whatever you can come up with
James Poulos is indicting:
Thought: above all, solidarity with the Iranian opposition has been *inspired* (not justified) by their *fashion*.
Thought: we secretly feel it more possible to be a fundamentalist Muslim and cool (taking ‘cool’ SRSLY) than to be a cool fundst Christian.
I support the Iranian protesters despite my many and serious ideological disagreements with them because I believe they have more genuine respect for democracy and the liberal tradition than the alternative, and because I believe the election results were fraudulent. I have no illusions about the gulf between the rioters’ beliefs and mine. I don’t give a shit about fashion.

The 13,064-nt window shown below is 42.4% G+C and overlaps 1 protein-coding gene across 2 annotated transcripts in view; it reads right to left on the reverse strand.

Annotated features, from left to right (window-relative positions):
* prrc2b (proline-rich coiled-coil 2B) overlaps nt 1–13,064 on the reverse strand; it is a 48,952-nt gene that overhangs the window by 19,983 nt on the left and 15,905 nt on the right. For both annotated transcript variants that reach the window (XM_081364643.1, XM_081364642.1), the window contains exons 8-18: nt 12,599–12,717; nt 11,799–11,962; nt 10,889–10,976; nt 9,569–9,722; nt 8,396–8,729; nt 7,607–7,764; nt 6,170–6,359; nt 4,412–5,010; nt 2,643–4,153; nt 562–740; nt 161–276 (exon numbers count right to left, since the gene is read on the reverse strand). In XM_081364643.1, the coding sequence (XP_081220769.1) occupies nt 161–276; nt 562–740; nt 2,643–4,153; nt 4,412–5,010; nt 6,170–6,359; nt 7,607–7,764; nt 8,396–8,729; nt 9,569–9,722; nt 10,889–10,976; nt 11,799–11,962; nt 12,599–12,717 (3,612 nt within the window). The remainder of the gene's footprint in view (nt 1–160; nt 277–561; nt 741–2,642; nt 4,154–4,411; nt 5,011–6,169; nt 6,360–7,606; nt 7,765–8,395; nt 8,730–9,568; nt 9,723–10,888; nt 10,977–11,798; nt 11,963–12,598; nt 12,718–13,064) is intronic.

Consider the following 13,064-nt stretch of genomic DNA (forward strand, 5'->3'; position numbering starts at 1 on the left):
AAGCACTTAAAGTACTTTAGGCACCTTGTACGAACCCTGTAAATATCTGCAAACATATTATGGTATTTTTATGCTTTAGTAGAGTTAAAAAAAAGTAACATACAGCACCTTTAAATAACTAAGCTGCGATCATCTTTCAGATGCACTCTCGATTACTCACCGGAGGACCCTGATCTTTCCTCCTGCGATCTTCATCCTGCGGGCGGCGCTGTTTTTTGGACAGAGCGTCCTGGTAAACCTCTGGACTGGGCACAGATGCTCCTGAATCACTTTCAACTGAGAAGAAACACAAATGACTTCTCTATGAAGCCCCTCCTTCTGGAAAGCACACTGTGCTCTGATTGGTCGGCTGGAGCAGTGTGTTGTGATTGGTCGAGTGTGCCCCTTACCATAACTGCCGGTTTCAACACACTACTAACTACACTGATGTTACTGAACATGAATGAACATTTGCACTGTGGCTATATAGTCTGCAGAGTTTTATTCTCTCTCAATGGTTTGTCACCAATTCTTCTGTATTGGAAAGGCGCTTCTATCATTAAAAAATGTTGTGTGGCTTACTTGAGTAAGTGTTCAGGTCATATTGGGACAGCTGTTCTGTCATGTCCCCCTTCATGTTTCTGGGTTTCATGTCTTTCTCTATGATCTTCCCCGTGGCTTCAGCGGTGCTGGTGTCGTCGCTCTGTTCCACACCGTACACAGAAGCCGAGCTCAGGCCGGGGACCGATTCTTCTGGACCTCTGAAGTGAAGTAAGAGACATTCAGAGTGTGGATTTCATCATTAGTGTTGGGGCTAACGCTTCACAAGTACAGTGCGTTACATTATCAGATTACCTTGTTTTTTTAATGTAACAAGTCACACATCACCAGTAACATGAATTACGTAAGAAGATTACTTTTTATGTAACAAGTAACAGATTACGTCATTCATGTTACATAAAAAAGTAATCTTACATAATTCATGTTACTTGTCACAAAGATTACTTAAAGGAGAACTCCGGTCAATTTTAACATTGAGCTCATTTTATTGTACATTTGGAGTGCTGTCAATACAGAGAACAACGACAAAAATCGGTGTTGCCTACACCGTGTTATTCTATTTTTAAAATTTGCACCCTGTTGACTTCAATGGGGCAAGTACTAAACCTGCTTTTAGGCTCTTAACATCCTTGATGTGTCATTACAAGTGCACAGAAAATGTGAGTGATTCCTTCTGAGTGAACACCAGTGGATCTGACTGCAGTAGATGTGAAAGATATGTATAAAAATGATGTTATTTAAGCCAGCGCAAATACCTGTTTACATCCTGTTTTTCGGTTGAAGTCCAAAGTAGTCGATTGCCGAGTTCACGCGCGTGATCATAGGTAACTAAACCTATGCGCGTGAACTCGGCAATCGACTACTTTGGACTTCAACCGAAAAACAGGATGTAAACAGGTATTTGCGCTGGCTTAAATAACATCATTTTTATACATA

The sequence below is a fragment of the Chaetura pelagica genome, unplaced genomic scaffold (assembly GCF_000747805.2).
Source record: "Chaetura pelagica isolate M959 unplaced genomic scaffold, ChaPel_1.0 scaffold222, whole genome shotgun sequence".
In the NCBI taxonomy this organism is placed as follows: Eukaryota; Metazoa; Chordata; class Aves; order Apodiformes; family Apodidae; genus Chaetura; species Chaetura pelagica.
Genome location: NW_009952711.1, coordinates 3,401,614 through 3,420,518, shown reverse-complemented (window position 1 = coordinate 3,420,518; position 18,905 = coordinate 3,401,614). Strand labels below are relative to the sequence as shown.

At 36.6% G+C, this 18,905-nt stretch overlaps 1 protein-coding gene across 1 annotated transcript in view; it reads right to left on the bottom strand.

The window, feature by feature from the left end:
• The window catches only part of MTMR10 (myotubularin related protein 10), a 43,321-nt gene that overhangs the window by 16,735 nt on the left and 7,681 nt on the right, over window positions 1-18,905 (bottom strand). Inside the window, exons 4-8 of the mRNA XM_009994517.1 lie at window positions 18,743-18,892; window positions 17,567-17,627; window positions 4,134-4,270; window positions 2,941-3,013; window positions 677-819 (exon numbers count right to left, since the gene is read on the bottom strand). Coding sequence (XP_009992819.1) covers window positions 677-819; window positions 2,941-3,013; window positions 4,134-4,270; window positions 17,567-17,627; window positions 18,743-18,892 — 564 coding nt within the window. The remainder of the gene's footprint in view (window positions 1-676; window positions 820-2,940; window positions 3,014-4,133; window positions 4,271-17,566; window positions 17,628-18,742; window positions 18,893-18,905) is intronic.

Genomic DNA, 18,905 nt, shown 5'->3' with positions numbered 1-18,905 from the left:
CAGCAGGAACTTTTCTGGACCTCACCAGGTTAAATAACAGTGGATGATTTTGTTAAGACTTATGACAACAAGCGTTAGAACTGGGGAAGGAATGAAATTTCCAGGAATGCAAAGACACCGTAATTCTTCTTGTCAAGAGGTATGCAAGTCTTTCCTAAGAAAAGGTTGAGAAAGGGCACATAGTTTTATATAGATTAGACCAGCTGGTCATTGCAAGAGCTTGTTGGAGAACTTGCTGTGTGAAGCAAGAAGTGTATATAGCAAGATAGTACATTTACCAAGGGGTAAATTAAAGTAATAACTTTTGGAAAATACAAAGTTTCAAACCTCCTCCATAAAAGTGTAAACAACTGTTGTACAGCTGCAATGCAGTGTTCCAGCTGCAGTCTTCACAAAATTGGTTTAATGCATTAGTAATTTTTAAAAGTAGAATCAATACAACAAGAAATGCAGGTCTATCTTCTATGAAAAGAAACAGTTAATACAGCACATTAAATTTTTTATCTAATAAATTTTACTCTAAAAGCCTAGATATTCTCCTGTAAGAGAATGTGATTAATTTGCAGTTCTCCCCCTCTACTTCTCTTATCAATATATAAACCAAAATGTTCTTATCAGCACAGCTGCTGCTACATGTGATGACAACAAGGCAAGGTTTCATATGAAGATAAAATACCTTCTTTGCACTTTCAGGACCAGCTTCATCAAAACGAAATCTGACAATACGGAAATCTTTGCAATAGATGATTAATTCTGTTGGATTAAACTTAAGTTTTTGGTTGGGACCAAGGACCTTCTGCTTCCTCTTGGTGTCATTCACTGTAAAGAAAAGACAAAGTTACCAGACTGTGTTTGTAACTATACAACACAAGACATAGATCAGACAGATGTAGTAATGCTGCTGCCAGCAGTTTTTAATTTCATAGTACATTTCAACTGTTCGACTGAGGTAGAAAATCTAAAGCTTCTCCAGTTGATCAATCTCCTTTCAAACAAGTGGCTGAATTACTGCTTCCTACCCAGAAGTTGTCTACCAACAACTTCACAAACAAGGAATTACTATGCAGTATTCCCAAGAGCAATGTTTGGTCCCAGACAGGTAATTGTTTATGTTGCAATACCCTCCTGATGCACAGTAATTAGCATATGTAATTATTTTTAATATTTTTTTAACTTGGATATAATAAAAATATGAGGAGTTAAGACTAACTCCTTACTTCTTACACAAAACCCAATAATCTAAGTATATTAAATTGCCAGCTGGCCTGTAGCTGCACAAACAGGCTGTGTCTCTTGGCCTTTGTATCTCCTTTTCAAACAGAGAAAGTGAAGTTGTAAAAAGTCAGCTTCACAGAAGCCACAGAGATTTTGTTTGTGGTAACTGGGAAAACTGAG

Now, James has thought up a plausible illegitimate reason for people to demonstrate solidarity with these protesters; I imagine there are people just like that. But it really is imagination when I think so, and so with James. Indeed, there are lots of plausible reasons to imagine any particular beliefs, stated or felt, to be motivated by illegitimate impulses. I could imagine that James’s refusal to show solidarity with the protesters (or at least his discomfort in the same) is the product of apathy or fear of the other. I think, applied generally and not specifically, that’s a plausible reason for anyone to not be proclaiming solidarity. With James, I just don’t think that it’s true. Just like I don’t think the fashionista impulse is overly important in widespread support for Iranian reformers.
It’s tricky business, but I find that to be a recurring (though tacit) thread in James’s work: plausible illegitimate motives imagined, so illegitimate motives proved.
Update: Please read and consider James’s response.